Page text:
Audiences, Participation & Engagement, Digital Culture, Mediated Memory, Memory & Heritage

New Chapter: Fandom: Historicized Fandom and the Conversation between East and West Perspectives

Erika Ningxin Wang

The chapter I have co-authored with Dr Eleonora Benecchi, Università della Svizzera Italiana, discusses the transformation of the concept of “Fandom” before and after the digital age, and the conversation between East and West. It is included in the book Digital Roots: Historicizing Media and Communication Concepts of the Digital Age, part of the Studies in Digital History and Hermeneutics series, published by De Gruyter, funded by the Centre for Contemporary and Digital History, University of Luxembourg. 

The book analyses some of the most well-known and debated concepts of the digital age from a historical perspective, showing how many of them have pre-digital roots and how they have changed, and are still changing, in the digital era. The publication is divided into three areas – Technologies and Connections, Agency and Politics, and Users and Practices – and discuss 16 concepts related to digital culture, including Networks, Artificial Intelligence, Data(fication), Fake News, and Fandom. Overall, the book explains how concepts emerge and are co-shaped, circulated, used and re-appropriated in different contexts. It argues for the need for a conceptual media and communication history that reveals new developments without concealing continuities, demonstrating how the analogue/digital dichotomy is often misleading.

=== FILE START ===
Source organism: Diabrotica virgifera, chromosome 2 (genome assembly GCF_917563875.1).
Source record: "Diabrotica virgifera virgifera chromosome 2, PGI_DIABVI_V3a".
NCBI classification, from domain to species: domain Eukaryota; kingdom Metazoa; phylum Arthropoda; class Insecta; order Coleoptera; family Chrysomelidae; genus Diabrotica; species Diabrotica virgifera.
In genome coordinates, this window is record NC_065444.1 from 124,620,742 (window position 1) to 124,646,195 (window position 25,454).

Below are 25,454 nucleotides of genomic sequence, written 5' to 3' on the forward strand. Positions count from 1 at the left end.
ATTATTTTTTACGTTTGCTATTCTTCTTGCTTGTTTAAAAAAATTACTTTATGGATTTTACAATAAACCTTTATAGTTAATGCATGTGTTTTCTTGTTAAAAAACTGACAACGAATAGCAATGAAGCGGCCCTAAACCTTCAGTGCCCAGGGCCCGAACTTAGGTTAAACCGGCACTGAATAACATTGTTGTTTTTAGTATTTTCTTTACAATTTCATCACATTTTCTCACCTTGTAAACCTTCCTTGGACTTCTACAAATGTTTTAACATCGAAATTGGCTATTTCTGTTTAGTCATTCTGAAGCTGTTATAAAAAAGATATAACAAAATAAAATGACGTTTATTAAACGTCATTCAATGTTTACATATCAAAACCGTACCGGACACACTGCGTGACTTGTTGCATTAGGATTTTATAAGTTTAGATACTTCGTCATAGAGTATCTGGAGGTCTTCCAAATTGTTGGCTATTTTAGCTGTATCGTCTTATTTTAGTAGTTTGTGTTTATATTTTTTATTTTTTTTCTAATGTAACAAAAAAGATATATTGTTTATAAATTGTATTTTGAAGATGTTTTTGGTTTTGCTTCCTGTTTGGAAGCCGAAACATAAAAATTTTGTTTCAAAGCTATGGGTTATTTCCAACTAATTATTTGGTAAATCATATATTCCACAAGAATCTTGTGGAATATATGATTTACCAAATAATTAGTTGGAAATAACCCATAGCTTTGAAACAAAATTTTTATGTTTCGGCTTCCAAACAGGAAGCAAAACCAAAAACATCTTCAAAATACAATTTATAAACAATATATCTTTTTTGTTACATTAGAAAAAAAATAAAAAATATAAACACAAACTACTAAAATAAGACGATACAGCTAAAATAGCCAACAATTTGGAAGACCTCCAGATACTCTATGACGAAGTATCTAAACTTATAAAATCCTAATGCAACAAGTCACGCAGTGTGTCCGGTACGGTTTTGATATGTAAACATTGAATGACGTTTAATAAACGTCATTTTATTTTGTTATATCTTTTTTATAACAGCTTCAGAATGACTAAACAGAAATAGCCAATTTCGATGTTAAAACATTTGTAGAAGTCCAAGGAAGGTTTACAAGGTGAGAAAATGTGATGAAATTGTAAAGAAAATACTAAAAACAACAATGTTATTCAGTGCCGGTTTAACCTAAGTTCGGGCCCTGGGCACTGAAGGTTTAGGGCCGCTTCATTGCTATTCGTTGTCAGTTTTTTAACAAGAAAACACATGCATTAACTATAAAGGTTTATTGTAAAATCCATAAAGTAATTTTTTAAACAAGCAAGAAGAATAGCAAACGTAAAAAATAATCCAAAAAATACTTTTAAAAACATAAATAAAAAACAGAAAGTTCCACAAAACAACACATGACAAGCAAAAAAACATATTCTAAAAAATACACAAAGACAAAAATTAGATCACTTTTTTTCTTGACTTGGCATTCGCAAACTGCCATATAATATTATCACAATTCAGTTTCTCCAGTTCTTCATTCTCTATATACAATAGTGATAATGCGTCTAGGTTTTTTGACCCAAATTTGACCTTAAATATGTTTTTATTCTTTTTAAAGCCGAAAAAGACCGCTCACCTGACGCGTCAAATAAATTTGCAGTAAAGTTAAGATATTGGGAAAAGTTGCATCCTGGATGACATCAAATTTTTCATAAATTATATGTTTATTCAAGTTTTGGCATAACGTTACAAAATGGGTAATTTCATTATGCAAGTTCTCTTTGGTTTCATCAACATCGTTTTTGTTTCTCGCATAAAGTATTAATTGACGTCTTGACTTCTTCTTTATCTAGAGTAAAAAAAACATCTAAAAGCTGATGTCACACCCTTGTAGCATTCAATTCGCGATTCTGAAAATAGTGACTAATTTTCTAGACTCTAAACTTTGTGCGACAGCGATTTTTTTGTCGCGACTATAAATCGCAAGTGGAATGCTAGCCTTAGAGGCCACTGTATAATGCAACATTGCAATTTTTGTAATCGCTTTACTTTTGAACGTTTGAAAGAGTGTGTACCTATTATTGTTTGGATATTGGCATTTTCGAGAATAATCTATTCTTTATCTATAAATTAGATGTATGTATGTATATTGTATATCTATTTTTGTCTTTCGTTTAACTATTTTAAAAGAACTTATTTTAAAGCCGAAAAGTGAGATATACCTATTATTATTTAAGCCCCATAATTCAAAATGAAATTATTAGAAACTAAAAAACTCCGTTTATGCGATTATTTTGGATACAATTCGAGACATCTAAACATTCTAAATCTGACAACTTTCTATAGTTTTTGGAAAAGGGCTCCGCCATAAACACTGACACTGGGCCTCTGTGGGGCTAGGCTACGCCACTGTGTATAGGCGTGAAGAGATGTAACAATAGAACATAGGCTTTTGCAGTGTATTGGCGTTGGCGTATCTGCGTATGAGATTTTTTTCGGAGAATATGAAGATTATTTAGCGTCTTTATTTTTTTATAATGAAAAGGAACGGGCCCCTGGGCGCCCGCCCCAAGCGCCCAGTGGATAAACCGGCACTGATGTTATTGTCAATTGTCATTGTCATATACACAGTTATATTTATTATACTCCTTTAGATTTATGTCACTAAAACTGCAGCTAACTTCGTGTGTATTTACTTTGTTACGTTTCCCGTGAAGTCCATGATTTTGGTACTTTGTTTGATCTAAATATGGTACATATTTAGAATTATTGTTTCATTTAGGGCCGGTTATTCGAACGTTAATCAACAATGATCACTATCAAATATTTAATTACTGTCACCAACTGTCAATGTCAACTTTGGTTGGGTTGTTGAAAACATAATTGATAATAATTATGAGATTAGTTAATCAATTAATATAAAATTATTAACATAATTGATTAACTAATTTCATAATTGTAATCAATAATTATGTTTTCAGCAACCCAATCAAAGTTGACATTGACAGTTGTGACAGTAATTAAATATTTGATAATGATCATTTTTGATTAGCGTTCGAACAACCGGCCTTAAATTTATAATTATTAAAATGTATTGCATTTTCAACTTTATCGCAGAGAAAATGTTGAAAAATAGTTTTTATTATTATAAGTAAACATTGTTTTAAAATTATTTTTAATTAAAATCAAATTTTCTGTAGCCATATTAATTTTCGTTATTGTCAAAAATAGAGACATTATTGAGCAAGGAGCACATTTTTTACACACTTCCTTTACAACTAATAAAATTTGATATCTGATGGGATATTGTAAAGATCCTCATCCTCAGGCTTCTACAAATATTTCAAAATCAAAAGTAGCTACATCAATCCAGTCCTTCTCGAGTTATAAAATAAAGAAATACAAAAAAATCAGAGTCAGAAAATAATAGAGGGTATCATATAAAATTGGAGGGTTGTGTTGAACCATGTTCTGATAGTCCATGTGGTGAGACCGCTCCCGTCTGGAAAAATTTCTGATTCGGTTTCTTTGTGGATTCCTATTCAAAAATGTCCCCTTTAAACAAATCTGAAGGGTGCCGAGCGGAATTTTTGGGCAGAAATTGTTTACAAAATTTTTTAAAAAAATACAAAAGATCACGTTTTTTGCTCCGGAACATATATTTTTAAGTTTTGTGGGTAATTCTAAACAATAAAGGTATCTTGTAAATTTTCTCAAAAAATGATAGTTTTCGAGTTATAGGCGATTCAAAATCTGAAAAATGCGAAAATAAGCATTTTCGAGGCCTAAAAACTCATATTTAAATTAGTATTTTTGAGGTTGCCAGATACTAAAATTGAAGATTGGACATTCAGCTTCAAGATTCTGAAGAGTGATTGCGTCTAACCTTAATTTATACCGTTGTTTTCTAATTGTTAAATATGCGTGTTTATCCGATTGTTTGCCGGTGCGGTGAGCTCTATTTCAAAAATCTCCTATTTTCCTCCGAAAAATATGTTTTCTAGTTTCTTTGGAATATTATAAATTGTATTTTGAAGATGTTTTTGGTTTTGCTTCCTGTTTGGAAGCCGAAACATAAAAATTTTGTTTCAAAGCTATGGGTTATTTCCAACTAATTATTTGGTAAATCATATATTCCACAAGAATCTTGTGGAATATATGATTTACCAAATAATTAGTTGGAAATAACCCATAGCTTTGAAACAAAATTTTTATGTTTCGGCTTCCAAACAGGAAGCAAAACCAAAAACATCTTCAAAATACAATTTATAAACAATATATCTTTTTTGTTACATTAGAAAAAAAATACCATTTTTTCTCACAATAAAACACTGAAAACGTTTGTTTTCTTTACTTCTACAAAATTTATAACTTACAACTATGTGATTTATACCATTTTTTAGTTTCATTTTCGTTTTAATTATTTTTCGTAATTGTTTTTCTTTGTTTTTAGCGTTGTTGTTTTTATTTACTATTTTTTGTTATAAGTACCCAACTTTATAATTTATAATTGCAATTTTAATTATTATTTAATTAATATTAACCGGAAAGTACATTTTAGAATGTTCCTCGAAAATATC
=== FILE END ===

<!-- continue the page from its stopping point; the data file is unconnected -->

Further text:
The chapter presents a comparison based on our fieldwork on local fan practices and the history of fandom in Italy and Taiwan respectively. In line with the main argument’s book, we argue that by historicising fandom, the practice of digital fandom is often traced back to the pre-digital era. We also examine why academics have been focusing on the “internet turn” to the exclusion of other shifts, by examining the key issue of fan productivity, one of the most popularized traits of digital fandom. Thereby, we suggest that, although fandom has changed with digitisation, the focus on “digital fandoms” has often led to an overestimation of the novelty of modern fan communities. Moreover, the chapter observes fandom as a sociohistorical practice, highlighting the longitudinal transformations of fan practices from a pre-digital to a digital environment, and considering different cultural and social contexts to decolonize fandom history. We show how fandom has evolved and shifted in specific contexts but also how much modern fan practices resemble traditional ones. This suggests that digitalization has transformed fan culture from being an underground and community-based activity to becoming a vibrant social platform operating on the Internet. This is particularly true and well documented when we look at fandom in Asia. Nevertheless, through the analysis of case studies from the East and the West, we argued that in the evolution of fandom the significance of digital media has not resided in forming new fan practices. Rather, digital media have played a role in changing the forms and scope of some traditional fan practices, making them more visible, and sometimes more acceptable, to a larger audience. In doing so, digital media also stretched some of the limits of fandom and made visible some of its hidden and often discarded tensions. In the case of Asian fandom, the deep affective relationship between fan and fan object has been built relatively consistently, while the means, but not the practices, of fan participation, have been changed by digitization. Asian fans showed the same transformative productivity before and after the digital age, as demonstrated by the case of the dōjinshi/tongrenzhi markets in Taiwan.